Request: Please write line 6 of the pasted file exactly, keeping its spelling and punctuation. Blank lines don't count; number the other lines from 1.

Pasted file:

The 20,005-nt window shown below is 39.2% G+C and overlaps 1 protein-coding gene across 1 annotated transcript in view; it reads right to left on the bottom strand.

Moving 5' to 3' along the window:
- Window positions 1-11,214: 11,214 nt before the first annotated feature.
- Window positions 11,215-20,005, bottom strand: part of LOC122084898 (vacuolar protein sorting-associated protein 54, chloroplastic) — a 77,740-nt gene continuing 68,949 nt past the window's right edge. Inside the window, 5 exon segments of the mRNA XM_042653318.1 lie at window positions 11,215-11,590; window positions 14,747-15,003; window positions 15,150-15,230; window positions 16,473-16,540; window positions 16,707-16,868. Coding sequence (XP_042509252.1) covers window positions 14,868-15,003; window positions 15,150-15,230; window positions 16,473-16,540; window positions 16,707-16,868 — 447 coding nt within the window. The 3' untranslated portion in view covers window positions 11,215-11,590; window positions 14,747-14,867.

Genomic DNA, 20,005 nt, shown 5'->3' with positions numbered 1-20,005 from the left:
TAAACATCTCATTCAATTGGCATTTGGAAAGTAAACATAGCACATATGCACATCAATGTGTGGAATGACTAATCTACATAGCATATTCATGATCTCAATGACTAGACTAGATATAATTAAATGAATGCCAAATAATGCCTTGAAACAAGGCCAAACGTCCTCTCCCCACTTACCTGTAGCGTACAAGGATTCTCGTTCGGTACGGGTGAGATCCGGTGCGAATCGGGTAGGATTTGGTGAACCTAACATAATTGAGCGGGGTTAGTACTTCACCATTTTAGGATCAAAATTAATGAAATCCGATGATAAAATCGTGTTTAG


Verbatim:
TAAACATCTCATTCAATTGGCATTTGGAAAGTAAACATAGCACATATGCACATCAATGTGTGGAATGACTAATCTACATAGCATATTCATGATCTCAATGACTAGACTAGATATAATTAAATGAATGCCAAATAATGCCTTGAAACAAGGCCAAACGTCCTCTCCCCACTTACCTGTAGCGTACAAGGATTCTCGTTCGGTACGGGTGAGATCCGGTGCGAATCGGGTAGGATTTGGTGAACCTAACATAATTGAGCGGGGTTAGTACTTCACCATTTTAGGATCAAAATTAATGAAATCCGATGATAAAATCGTGTTTAG